Unicode control characters
Many Unicode control characters are used to control the interpretation or display of text, but these characters themselves have no visual or spatial representation. For example, the null character (U+0000 <control-0000>) is used in C-programming application environments to indicate the end of a string of characters. In this way, these programs only require a single starting memory address for a string (as opposed to a starting address and a length), since the string ends once the program reads the null character.
ISO 6429 control characters (C0 and C1)
The control characters U+0000–U+001F and U+007F come from ASCII. Additionally, U+0080–U+009F were used in conjunction with ISO 8859 character sets (among others). They are specified in ISO 6429 and often referred to as C0 and C1 control codes respectively.
Most of these characters play no explicit role in Unicode text handling. The characters U+0000 <control-0000>, U+0009 <control-0009> (HT), U+000A <control-000A> (LF), U+000D <control-000D> (CR), and U+0085 <control-0085> (CR+LF) are commonly used in text processing as formatting characters.
Unicode introduced separators
In an attempt to simplify the several newline characters used in legacy text, UCS introduces its own newline characters to separate either lines or paragraphs: U+2028 line separator (HTML:
LSEP) and U+2029 paragraph separator (HTML:
PSEP). These characters are text formatting only, and not <control> characters.
Unicode includes 128 characters for language tags. These characters essentially mirror the 128 ASCII characters but are used to identify the subsequent text as belonging to a particular language according to BCP 47. For example, to indicate subsequent text as the variant of English as written in the United States, the initiating ‘Language Tag character’ (U+E0001) followed by the sequence ‘Tag Small Letter e’ (U+E0065), ‘Tag Small Letter n’ (U+E006E), ‘Tag Hyphen-minus’ (U+E002D), ‘Tag Small Letter u’ (U+E0075) and ‘Tag Small Letter s’ (U+E0073) would be used.
These language tag characters would not be displayed themselves. However, they would provide information for text processing or even for the display of other characters. For example the display of Unihan ideographs might substitute different glyphs if the language tags indicated Korean than if the tags indicated Japanese. Another example, might influence the display of decimal digits 0 through 9 differently depending on the language they appeared in.
The tag characters have become deprecated in Unicode 5.1 (2008).
Three formatting characters provide support for interlinear annotation (U+FFF9, U+FFFA, U+FFFB). This may be used for providing notes that would typically be displayed between the lines of other text. Unicode considers such annotation to be rich text and recommends using other protocols for such annotation. The W3C Ruby markup recommendation is an example of an alternate protocol supporting more advanced interlinear annotation.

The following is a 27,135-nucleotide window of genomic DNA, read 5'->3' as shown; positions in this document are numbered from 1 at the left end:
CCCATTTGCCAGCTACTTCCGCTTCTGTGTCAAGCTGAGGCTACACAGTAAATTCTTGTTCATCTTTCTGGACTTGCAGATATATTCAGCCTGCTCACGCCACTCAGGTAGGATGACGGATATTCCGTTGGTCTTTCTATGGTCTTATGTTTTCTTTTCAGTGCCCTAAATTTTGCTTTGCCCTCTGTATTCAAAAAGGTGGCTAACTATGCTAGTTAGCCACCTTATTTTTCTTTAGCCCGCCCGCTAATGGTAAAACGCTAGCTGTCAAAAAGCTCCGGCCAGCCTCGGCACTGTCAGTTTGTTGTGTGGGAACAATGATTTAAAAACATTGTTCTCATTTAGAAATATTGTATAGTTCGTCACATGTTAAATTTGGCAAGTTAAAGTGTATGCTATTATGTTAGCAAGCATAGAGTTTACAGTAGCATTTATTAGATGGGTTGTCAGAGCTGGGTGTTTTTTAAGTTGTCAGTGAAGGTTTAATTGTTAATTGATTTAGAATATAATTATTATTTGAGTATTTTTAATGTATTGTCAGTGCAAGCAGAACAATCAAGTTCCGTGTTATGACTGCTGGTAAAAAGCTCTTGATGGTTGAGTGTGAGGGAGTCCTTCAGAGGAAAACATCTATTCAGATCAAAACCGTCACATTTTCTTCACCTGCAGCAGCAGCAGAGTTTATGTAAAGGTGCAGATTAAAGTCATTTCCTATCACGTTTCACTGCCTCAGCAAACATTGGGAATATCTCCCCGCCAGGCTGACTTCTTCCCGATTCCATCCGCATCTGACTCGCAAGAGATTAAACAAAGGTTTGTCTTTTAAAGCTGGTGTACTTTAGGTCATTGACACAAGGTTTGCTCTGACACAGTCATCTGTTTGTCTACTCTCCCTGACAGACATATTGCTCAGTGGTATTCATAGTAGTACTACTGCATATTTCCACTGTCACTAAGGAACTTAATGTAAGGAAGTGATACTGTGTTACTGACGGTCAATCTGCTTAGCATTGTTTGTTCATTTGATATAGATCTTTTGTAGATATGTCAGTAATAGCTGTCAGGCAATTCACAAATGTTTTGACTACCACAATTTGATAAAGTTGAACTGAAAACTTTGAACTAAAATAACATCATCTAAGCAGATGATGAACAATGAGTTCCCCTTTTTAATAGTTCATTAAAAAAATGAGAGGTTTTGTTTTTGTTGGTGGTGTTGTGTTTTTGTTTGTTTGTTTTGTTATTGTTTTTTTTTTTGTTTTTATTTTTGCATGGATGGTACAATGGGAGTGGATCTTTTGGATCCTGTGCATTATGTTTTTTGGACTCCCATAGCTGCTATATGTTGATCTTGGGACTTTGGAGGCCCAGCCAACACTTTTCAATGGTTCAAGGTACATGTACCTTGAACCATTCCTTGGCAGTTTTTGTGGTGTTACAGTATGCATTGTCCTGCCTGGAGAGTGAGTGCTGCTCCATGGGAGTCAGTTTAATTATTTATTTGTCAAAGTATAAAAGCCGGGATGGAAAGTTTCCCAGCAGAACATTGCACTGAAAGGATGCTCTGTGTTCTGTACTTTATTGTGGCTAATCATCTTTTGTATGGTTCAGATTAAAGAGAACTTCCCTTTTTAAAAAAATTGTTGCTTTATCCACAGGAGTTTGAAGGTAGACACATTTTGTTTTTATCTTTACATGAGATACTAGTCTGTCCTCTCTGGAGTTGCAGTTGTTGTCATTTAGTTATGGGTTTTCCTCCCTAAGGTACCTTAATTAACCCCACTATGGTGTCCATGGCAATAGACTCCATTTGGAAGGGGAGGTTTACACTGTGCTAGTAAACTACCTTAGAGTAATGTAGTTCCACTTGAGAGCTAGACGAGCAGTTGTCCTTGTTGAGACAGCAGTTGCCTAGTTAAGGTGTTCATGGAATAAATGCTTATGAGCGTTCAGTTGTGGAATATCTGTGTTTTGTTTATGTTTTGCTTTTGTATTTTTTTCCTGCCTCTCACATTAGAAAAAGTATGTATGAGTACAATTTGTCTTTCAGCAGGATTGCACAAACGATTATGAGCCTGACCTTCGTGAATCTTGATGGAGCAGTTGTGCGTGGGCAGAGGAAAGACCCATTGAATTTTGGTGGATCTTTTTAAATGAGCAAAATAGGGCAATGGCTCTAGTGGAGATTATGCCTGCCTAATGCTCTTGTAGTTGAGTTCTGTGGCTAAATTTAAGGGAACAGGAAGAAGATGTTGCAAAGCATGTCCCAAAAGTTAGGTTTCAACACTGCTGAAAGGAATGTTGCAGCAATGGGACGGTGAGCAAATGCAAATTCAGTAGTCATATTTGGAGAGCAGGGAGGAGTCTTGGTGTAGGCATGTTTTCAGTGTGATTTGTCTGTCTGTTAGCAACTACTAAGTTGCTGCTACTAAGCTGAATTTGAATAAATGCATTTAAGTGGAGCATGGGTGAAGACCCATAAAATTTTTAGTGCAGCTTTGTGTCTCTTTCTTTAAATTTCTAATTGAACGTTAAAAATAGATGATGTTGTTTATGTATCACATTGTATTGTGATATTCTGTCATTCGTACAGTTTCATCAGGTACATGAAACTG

Bidirectional text control
Unicode supports standard bidirectional text without any special characters. In other words Unicode conforming software should display right-to-left characters such as Hebrew letters as right-to-left simply from the properties of those characters. Similarly, Unicode handles the mixture of left-to-right-text alongside right-to-left text without any special characters. For example, one can quote Arabic (“بسم الله”) (translated into English as "Bismillah") right alongside English and the Arabic letters will flow from right-to-left and the Latin letters left-to-right. However, support for bidirectional text becomes more complicated when text flowing in opposite directions is embedded hierarchically, for example if one quotes an Arabic phrase that in turn quotes an English phrase. Other situations may also complicate this, such as when an author wants the left-to-right characters overridden so that they flow from right-to-left. While these situations are fairly rare, Unicode provides seven characters (U+200E, U+200F, U+202A, U+202B, U+202C, U+202D, U+202E) to help control these embedded bidirectional text levels up to 61 levels deep.
Many characters map to alternate glyphs depending on the context. For example Arabic and Latin cursive characters substitute different glyphs to connect glyphs together depending on whether the character is the initial character in a word, the final character, a medial character or an isolated character. These types of glyph substitution are easily handled by the context of the character with no other authoring input involved. Authors may also use special-purpose characters such as joiners and non-joiners to force an alternate form of glyph where it would not otherwise appear. Ligatures are similar instances where glyphs may be substituted simply by turning ligatures on or off as a rich text attribute.
However, for other glyph substitution, the author's intent may need to be encoded with the text and cannot be determined contextually. This is the case with character/glyphs referred to as gaiji where different glyphs are used for the same character either historically or for ideographs for family names. This is one of the gray areas in distinguishing between a glyph and a character. If a family name differs slightly from the ideograph character it derives from, then is that a simple glyph variant or a character variant. As of Unicode 3.2 and 4.0, the character set now includes 256 variation selectors so that these combining mark characters can select from 256 possible character/glyph variations for the preceding character.
- See the Unicode 5.1.0 property list